© Photo Courtesy of Easter Seals BCY
Now, imagine a child who can’t attend summer camp because of a disability, missing out on life-changing experiences and friendships.
“We thought our son would never have a camp experience, something that is so important for any child growing up,” says Barb, mother of 19-year-old Dillon, who has Down Syndrome. “That is, until he went to Easter Seals summer camp when he was nine years old.”
For Dillon and his family, summer camp opened up a new world. “Easter Seals camps are fully inclusive and accessible so any child or adult with a disability can attend,” explains Barb. “It’s such a fun, safe environment, and Dillon absolutely loves it. He’s been going for 10 years.”
With three locations across B.C., Easter Seals BC Yukon offers week-long, overnight summer camp programs for campers ages six to 49 with a disability. Disabilities vary from autism, development delays, anxiety disorders, Down Syndrome, Cerebral Palsy, epilepsy, ADHD, among others.
Campers participate in a variety of outdoor sports designed for individuals with disabilities, including wheelchair sports and leadership training. There are also talent shows, swimming, campfires, arts, crafts—every activity you would see at any summer camp.
“My favourite part of camp is making the tie-dye shirts, getting goo’d, dressing up and being silly, making new friends, and going out at night for pool parties,” says Dillon.
Easter Seals camps have a three-to-one camper-to-staff ratio, a 24-hour medical team on-site, and camp counsellors trained specifically to work with persons with disabilities. For campers like Charlotte, this type of care is so important.
Charlotte has a medical condition that requires her to lay horizontally at all times, but that doesn’t stop Easter Seals camp from giving her the best experience they can. Staff push her in a portable bed around camp so that she can participate in camp activities. During pool time, lifeguards create a makeshift raft for her to lay on and adapt a life jacket to keep her tube dry.
“At camp, they don’t hear the word no, which is what they hear a lot of when navigating the world around them. Here they can try any activity because it’s set up to be fully accessible and the staff are trained to work with all abilities and needs,” explains Barb. “And if a camper is nervous to try something, there is such a supportive environment to make them feel safe.”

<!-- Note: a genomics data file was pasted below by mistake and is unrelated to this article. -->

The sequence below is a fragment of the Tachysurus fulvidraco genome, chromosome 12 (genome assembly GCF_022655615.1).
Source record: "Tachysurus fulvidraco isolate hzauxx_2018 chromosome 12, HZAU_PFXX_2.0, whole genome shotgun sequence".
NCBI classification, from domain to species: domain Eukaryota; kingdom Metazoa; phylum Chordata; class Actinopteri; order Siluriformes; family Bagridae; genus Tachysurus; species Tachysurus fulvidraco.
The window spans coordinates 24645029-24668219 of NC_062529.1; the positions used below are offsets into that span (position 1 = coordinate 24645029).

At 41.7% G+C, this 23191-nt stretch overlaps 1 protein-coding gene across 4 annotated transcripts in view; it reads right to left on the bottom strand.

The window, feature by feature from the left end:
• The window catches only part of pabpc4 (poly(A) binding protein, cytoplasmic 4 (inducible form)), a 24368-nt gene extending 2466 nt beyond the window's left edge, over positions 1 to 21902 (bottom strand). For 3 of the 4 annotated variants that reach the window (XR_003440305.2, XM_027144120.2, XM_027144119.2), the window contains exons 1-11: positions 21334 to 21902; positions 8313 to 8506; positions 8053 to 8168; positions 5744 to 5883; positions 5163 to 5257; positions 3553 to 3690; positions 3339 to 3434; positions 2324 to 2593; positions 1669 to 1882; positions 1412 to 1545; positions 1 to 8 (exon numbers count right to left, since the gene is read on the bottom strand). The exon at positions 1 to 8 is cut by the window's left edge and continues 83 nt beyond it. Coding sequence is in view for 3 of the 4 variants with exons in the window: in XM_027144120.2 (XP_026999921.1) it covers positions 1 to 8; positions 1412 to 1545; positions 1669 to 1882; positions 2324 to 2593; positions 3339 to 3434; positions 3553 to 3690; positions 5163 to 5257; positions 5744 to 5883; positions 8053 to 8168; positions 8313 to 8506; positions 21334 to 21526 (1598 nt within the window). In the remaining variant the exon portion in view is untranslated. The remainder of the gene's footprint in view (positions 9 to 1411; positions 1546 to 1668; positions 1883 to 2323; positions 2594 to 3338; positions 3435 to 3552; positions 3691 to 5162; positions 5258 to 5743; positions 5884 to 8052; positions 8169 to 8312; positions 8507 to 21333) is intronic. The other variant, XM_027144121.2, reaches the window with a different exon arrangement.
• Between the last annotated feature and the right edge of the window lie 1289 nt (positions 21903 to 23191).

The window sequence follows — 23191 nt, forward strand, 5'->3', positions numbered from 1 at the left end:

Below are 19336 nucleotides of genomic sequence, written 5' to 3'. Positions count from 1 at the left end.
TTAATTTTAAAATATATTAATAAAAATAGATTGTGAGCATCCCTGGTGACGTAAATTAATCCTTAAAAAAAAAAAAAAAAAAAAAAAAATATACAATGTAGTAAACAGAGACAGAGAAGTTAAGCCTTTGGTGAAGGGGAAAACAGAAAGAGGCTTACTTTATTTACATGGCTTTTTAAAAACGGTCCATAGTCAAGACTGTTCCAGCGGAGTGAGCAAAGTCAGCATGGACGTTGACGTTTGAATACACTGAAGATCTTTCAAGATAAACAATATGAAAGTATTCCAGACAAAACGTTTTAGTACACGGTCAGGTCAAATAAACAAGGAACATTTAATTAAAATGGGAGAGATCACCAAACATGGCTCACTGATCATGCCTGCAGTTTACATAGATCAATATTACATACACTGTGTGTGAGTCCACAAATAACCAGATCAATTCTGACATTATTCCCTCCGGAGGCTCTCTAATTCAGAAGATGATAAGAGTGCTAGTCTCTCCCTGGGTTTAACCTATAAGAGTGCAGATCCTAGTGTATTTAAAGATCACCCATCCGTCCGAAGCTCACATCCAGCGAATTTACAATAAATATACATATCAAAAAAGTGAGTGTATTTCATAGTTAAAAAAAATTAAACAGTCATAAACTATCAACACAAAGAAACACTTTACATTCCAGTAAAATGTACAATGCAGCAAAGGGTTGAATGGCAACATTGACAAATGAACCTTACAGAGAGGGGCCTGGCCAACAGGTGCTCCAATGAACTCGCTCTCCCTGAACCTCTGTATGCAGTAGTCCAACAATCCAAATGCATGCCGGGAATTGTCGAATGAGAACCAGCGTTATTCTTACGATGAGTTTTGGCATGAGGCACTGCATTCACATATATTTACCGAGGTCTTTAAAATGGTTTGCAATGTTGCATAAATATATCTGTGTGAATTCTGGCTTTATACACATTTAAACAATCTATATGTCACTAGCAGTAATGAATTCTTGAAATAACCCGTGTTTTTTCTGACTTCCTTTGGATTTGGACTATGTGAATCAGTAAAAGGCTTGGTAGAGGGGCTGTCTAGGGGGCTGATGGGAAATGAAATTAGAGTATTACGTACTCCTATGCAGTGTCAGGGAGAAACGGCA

For parents of a child with a disability, caregiving can be 24 hours a day, seven days a week, and very emotionally and physically demanding.
“Sending a child to camp is also a chance to give parents a time to refresh and recharge,” explains Barb. “It was scary the first time he was away from home and by the time our nerves settled down, it was time to pick him up. But I’m so glad we did it because as important it is for Dillon, it became just as important for our whole family.”
Dillon has also expanded his camp experience with Easter Seals into the winter months and is taking online programs in music and art, plus a 12-week program on transitioning to adulthood.
When public-health guidelines over COVID-19 shut down overnight camps in 2020, Easter Seals quickly pivoted and created a [email protected] program with online classes and virtual day camps.
“We saw how the pandemic was isolating, especially for people with disabilities, and wanted to offer them a place where they could safely connect, laugh, and play,” explains Dale Kilgour, assistant camp director of camp programs and facilities for Easter Seals BC/Yukon.
Just like in-person camp, [email protected] fosters self-esteem, friendships, and adventure. Close to 80 percent of those who have attended virtual programming reported improved independence, confidence, and personal development skills.
“When a person with a disability feels safe and secure, they feel free to explore their interests, to play and to laugh,” explains Dale. “Easter Seals camps gives them a chance to express themselves and learn more about who they are in a positive way.”
Online programs have exceeded the charity’s expectations. “It’s allowed us to connect with first-time attendees who would not have normally been able to make the journey to the physical camp due to their personal circumstances. It’s become a life line for so many.”
This year, Easter Seals celebrates 75 years of helping children and adults with disabilities live their best lives. What started as a simple transportation service for children with disabilities by the Vancouver East Lions Club in 1947, has evolved to meet the changing needs of communities today, including a 49-suite house for medical accommodation in Vancouver.
You can help Easter Seals make lives better for another 75 years with a donation at www.eastersealsbcy.ca
Easter Seals BC & Yukon, founded by the East Vancouver Lions Club in 1947, is a trusted and established charity leader. Creating opportunities and tools to help children and adults with disabilities address life’s challenges while building self-esteem, self-confidence and independence. And providing the comforts of home for those traveling to Vancouver for medical appointments and treatments.